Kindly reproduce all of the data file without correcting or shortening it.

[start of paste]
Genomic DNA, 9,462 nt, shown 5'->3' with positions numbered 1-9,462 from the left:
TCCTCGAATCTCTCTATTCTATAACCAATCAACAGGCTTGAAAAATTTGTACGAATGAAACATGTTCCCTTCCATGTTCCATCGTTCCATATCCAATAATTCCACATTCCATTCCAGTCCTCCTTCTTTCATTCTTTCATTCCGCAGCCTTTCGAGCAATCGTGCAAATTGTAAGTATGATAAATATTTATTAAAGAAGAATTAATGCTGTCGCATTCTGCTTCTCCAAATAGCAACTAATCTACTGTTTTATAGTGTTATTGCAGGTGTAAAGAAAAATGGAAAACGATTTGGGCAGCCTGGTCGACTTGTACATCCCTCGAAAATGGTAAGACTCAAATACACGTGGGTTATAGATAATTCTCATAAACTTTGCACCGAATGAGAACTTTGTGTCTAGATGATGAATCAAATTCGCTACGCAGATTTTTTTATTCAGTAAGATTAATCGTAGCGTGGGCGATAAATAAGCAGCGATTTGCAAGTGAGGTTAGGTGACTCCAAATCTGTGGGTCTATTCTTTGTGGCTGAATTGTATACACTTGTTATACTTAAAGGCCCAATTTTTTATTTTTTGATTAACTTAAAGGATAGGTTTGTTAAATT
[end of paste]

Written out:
Genomic DNA, 9,462 nt, shown 5'->3' with positions numbered 1-9,462 from the left:
TCCTCGAATCTCTCTATTCTATAACCAATCAACAGGCTTGAAAAATTTGTACGAATGAAACATGTTCCCTTCCATGTTCCATCGTTCCATATCCAATAATTCCACATTCCATTCCAGTCCTCCTTCTTTCATTCTTTCATTCCGCAGCCTTTCGAGCAATCGTGCAAATTGTAAGTATGATAAATATTTATTAAAGAAGAATTAATGCTGTCGCATTCTGCTTCTCCAAATAGCAACTAATCTACTGTTTTATAGTGTTATTGCAGGTGTAAAGAAAAATGGAAAACGATTTGGGCAGCCTGGTCGACTTGTACATCCCTCGAAAATGGTAAGACTCAAATACACGTGGGTTATAGATAATTCTCATAAACTTTGCACCGAATGAGAACTTTGTGTCTAGATGATGAATCAAATTCGCTACGCAGATTTTTTTATTCAGTAAGATTAATCGTAGCGTGGGCGATAAATAAGCAGCGATTTGCAAGTGAGGTTAGGTGACTCCAAATCTGTGGGTCTATTCTTTGTGGCTGAATTGTATACACTTGTTATACTTAAAGGCCCAATTTTTTATTTTTTGATTAACTTAAAGGATAGGTTTGTTAAATT